Welcome to my Blog

Tuesday, March 22, 2011

We are What we Think Ourselves to Be

Dear A. B.

My problem is: There are some times when I simply cannot get out of a depressive rut. My recent setback was due to an old friend that I used to work with; finding out she committed suicide. I believe she had been suffering from depression for many years before she finally took her own life. When I hear things like this, I begin to think: Could this happen to me? What makes this person different than I? Now, I'm rational and I know there may have been different circumstances in her life compared to mine (I'm married with kids, she was a loner that lived with her parents), but the obsessive part of my mind needs answers. Why is this? I've discussed this with many therapists, all of which tell me, "why does it matter? Let it go". I have a very difficult time "letting go" of this for some odd reason.

One therapist suggested that because my own father attempted suicide while in a drunken rage may have something to do with it. Once Dad sobered up, he lived to the ripe old age of 86, full of life to his last breath. So in that respect, I can see his alcoholism as being the reason for his suicide attempt.

Anyway, I was wondering if I could get your take on this. I've had to break out "Depression is a Choice" and go over my high lighted points to help me through this recent funk. Any additional advice from the author herself would definitely help.

Dear T,

Your problem, as I see it, is that you have self-hypnotised yourself to be afraid of being depressed which brings on the depression. Now you have to self-hypnotise yourself out of it. Every time you think of it say to yourself,  "I can do this, I can free myself from this constant fear/depression, I can do it and I am going to do it. I have the power and I will use my mind to redirect my imagination.

As I pointed out in an earlier blog, in a fight between your will and imagination, imagination will win every time. Due to my recent illness I have struggled for several weeks with unreasonable fear brought about by my imagination, "suppose this gets worse," suppose I never get better," "will I always be in pain," etc and etc. One time it escalated into a panic attack and rather than admit defeat I took myself in hand and did deep breathing exercises for about twenty minutes and got myself out of it. I do recommend belly breathing for panic attacks. You can look it up in the Brainswitch book

It isn't easy to get ourselves out of fear, the emotion is so high. After all, fear is our only psychological defense mechanism. However we can do it.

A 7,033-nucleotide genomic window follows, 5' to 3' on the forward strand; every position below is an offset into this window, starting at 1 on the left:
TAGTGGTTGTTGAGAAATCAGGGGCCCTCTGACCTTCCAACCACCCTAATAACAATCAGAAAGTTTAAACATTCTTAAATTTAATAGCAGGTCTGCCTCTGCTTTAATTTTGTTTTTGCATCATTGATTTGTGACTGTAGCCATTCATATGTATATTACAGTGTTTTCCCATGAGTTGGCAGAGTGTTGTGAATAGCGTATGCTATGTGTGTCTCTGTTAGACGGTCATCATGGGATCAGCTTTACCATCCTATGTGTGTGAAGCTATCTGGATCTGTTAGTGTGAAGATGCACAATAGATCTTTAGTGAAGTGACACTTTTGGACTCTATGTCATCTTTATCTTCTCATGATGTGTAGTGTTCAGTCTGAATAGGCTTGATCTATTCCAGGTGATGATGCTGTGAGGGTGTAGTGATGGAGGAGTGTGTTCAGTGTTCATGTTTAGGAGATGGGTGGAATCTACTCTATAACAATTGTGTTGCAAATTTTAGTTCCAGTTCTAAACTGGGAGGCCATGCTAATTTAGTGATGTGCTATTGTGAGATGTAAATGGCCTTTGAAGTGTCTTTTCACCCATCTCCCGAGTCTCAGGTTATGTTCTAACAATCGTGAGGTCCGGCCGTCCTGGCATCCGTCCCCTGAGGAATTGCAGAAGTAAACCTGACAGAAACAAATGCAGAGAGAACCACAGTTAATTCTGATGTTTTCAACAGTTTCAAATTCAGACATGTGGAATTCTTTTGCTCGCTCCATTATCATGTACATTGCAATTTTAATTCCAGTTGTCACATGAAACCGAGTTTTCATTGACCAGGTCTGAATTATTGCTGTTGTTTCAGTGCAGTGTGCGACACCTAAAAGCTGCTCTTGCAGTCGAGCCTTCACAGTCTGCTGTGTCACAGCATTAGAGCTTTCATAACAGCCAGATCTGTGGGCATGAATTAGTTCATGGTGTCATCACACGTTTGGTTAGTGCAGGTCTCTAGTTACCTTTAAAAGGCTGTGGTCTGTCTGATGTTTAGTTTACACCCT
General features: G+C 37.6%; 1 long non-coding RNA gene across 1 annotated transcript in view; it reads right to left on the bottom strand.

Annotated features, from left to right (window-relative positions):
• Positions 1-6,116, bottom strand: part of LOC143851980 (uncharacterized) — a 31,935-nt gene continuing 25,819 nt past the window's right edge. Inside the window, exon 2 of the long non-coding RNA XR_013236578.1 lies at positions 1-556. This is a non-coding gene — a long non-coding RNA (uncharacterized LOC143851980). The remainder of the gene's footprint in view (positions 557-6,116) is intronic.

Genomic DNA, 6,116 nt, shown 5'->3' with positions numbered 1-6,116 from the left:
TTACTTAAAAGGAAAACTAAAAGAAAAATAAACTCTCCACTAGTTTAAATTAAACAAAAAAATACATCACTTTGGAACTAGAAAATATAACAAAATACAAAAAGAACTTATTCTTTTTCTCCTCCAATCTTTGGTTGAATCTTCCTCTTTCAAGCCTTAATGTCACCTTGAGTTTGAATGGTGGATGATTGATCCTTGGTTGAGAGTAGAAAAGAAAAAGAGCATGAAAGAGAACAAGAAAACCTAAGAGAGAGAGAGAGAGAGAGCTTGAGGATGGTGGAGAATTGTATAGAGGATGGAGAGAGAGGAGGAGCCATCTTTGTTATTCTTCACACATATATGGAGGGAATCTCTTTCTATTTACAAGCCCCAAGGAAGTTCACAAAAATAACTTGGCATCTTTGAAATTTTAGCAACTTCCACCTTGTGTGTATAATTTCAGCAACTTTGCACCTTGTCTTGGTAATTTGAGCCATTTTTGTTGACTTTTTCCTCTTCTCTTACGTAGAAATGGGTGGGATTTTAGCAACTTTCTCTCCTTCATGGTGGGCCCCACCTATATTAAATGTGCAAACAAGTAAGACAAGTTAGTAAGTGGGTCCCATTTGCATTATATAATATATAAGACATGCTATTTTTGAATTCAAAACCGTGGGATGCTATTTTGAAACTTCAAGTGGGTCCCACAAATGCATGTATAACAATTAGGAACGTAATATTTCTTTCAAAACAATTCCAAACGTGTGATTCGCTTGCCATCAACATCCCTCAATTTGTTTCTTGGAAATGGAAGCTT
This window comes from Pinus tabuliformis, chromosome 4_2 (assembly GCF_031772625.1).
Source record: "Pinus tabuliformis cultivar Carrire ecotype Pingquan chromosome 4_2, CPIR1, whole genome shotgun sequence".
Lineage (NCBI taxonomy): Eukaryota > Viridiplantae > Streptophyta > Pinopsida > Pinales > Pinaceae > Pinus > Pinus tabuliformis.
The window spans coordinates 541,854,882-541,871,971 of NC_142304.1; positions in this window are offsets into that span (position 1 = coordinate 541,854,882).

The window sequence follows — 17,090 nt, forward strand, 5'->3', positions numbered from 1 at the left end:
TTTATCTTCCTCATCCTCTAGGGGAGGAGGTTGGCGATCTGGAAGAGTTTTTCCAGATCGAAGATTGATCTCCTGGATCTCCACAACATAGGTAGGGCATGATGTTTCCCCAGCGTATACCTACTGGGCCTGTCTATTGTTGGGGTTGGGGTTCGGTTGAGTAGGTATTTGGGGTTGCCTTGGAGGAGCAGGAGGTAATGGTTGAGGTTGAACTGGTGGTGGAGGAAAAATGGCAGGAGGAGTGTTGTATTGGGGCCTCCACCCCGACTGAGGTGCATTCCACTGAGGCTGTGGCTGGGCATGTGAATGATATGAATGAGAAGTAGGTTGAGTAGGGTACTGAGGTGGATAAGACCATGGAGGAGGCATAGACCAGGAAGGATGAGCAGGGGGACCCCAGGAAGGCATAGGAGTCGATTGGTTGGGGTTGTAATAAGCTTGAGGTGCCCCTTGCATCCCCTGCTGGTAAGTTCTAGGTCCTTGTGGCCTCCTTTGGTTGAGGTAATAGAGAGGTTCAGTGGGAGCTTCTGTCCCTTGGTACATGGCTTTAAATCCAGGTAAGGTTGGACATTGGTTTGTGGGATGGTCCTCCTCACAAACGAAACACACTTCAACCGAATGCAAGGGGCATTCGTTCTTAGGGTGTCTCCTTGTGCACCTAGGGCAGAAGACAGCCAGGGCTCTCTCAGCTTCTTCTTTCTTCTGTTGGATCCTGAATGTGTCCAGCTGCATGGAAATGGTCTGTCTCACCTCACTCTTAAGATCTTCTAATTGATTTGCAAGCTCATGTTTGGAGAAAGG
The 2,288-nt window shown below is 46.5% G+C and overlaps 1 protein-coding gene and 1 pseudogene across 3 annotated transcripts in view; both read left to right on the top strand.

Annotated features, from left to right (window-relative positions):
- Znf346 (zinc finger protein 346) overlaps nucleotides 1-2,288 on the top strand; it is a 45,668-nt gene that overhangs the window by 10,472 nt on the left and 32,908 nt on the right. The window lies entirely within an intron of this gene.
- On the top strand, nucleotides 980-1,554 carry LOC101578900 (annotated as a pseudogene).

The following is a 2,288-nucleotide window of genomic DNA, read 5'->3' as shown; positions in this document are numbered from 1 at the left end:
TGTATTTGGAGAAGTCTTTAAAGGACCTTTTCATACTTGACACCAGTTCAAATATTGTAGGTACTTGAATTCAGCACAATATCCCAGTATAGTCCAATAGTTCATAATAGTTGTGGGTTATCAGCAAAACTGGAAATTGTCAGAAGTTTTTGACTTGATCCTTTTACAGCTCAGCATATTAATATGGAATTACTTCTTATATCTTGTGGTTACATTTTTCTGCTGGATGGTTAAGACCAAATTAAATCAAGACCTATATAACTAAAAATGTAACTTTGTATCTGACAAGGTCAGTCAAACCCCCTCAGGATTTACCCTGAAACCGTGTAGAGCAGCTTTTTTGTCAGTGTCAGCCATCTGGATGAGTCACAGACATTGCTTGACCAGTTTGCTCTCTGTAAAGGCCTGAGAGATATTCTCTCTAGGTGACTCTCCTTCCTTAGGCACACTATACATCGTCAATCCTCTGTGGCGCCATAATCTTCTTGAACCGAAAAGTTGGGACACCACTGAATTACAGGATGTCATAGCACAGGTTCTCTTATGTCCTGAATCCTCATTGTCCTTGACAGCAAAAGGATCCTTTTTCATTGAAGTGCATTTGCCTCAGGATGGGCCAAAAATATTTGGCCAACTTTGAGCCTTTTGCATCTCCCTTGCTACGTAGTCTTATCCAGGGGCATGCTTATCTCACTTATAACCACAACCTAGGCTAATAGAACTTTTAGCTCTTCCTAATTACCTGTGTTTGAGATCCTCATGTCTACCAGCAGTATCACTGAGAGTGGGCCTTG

Use all the tricks you have:

        Use cognitive behavior when the fear isn't too bad and reframe your fear by telling yourself that the fear is irrational and you are going to do everything in your power to free yourself from it. Repetitively insisting that the fear is irrational will ultimately have a good effect.

        Use hypnosis by way of repetition: Hypnosis is the way we force our imagination to imagine what we want rather than what we fear. There are basically three ways to immediately get your Imagination or Your Unconscious or Subconscious mind to accept an idea. Once your Subconscious (or you could call it your other-than-conscious mind) accepts an idea, it becomes your new reality.

Here are the three ways to immediately get the Unconscious to accept an idea:

1. High emotion, fear, (you have already self-hypnotised yourself to fear your depression by allowing the news about your friend to shock you). This is why faith healers push the person backwards (stationing someone behind the patient to catch them) and says "You are healed."

2. Repetition--over and over again thinking the thought, saying it to others, saying it to yourself. I am getting better thoughts all the times, etc. I am freeing myself from this irrational fear, etc.

3. Lower your brainwaves from beta to alpha and tell yourself the problem is solving itself and soon you will be free from the fear of your depression overwhelming you.. Read my blog about Will and Imagination and the last couple of blogs about Emile Coue.

You can go to a hypnotist and learn how to do this, you can read Emile Coue's method, which is excellent, you can take a course in transcendental meditation or a Silva Mind Control Course. Coue calls his method autosuggestion .  I would suggest the book by C. Harry Brooks, The Practice of Autosuggestion: by the Method of Emile Coue published by Dodd, Mead and Co in 1922 or a recent imprint since this book is now in public domain.

You can't insist, as an act of will, to think a good thought if  your body fear and tension are already high. When you are not too bad you can look for things to be grateful about, small things, think about other people and wish them well mentally, and so get in the habit of harboring good and loving thoughts. Above all notice how you judge other people because any thought you have that is pessimistic or negative about someone else will weaken you to the exact extent that you think it about others.

Even if highly agitated, you can learn to relax your body as an act of will, lower your brainwaves and in this way directly impact your imagination (which is accessible to suggestion at the alpha level) to do what you want. Read the entries in my blog since March 12 about Coue and hypnosis and try to get the dates for you. Also there are people who do biofeedback and have the neuroimaging machines that you can learn to lower your brainwaves and learn how to RELAX.

We are all vulnerable to the negativity and bad experiences of others. It is best to know this so we can arm and protect ourselves with good, healthy thoughts when we are being bombarded by negative, unhealthy ones. We are what we think.
A. B. Curtiss

No comments: